A series of presentations followed, that concentrated on technological developments - most noticeably in cage design - and the interest in the Q&A session demonstrated the need for such developments to take place in order for the industry to be able to move further offshore.

The first day concluded with presentations updating delegates on the success and challenges of projects last discussed or nurtured from the 2012 conference in Izmir, Turkey. In particular Toby Baxendale, UK entrepreneur, discussed the successful partnership between himself and Neil Sims and Kampachi Farms. Delegates learned from their first-hand experience how to launch a viable mariculture project and how to seek investment.

The conference dinner was held on the first evening at the Historia Massa Restaurant, Caserta. All participants were keen to stay until the end to make the most of the excellent food at the early 19th Century historic restaurant, a popular eatery in Caserta old town, which provided further opportunity for networking and to discuss the day’s topical issues.

Fear mongering
The second day began with a presentation delivered by Neil Sims, who presented his paper on water quality monitoring via telephone from Hawaii. He gave delegates an outline of the Ocean Stewards Institute's white paper on water quality monitoring and the available science on water quality impacts around open ocean mariculture sites. He made the point that "fear mongering", mainly by NGOs badly affects the public's perception of aquaculture.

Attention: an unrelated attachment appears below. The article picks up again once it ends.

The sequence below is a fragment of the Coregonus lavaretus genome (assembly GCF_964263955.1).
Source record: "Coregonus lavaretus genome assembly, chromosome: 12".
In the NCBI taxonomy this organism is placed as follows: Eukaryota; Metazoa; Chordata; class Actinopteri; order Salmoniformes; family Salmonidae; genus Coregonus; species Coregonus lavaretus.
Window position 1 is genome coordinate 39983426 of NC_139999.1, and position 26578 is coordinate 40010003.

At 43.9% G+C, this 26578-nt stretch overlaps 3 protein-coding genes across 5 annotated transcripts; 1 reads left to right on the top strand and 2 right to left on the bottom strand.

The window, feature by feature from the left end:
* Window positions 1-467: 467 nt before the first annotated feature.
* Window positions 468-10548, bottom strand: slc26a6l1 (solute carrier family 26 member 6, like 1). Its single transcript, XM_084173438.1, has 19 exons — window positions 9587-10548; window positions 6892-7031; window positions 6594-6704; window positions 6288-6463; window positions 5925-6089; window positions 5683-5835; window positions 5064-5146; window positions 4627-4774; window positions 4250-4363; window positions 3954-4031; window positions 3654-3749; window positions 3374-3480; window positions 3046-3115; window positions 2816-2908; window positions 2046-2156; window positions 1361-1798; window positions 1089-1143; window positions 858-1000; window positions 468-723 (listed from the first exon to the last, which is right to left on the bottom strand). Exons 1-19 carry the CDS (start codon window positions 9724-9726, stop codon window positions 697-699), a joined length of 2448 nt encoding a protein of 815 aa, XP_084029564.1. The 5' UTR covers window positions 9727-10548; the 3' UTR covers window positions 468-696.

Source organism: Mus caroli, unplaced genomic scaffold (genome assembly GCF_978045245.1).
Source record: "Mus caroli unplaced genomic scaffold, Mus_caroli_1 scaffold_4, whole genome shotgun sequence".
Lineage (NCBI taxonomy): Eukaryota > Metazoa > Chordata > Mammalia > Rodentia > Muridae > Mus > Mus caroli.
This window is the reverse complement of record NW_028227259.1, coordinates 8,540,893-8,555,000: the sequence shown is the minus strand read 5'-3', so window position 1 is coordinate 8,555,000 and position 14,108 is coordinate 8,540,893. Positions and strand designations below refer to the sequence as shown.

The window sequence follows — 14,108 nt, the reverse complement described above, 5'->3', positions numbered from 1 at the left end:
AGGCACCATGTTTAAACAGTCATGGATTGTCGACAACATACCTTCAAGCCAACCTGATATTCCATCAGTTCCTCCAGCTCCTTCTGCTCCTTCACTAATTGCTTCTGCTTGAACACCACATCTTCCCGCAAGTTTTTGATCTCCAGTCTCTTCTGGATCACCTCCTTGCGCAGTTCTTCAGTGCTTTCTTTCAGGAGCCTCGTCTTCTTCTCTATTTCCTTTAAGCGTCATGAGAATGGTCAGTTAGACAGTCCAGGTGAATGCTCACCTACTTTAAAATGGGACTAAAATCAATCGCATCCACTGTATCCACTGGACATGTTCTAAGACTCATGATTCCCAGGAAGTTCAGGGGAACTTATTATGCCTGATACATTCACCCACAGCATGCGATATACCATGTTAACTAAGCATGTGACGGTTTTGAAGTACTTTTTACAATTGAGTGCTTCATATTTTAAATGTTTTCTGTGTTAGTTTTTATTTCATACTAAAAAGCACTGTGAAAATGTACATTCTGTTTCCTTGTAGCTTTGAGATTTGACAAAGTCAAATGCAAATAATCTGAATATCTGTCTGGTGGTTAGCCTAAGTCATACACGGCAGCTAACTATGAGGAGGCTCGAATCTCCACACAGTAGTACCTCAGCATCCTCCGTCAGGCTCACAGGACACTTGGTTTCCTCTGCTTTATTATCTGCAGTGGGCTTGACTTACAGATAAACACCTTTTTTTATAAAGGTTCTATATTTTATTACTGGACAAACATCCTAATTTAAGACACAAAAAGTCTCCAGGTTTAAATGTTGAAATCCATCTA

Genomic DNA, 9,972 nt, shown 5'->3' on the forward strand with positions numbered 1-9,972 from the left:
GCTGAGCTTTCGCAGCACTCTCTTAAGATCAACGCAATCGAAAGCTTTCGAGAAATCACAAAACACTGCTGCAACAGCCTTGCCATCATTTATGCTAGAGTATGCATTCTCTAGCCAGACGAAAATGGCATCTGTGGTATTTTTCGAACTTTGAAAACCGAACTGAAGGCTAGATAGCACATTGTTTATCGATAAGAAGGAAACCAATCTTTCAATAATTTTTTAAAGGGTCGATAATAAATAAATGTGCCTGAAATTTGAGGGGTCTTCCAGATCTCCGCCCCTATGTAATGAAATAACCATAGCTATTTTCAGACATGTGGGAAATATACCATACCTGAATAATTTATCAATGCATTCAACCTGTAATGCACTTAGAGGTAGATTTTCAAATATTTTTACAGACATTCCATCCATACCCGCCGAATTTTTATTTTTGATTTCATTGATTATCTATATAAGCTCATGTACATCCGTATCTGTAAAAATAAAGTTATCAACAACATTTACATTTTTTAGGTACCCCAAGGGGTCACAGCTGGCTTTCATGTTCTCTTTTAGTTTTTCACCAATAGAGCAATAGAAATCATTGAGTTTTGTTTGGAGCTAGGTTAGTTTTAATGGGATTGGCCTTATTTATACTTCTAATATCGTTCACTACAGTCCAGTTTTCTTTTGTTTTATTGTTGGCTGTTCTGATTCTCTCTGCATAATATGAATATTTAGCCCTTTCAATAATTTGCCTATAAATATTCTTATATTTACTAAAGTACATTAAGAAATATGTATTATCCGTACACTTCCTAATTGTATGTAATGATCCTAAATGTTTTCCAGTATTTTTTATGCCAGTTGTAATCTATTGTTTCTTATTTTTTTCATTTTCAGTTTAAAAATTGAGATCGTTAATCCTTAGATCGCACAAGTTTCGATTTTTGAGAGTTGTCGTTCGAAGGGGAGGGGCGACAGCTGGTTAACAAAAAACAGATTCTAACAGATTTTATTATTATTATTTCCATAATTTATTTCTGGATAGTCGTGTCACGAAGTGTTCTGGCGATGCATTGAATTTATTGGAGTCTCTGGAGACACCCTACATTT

Mr Sims was followed by a presentation from Benen Dallaghan, who gave an interesting presentation on an organic salmon farming project in Galway Bay. Benen is responsible for GIS at BIM (Irish Sea Fisheries Board) and he explained to delegates the use of GIS as part of the site selection process for the proposed farm.

Yngvar Olesen, Norwegian University of Science and Technology, discussed how feed supplies can be produced for an expanding aquaculture industry in the future. In his concluding remarks he noted that it is likely to be the industrial biotechnology companies that will produce the feed resources in 2040, and that the feed companies will likely continue to develop and optimise feed formulation. He also asked the question, will biotechnological companies take over feed producers, or will it be the opposite?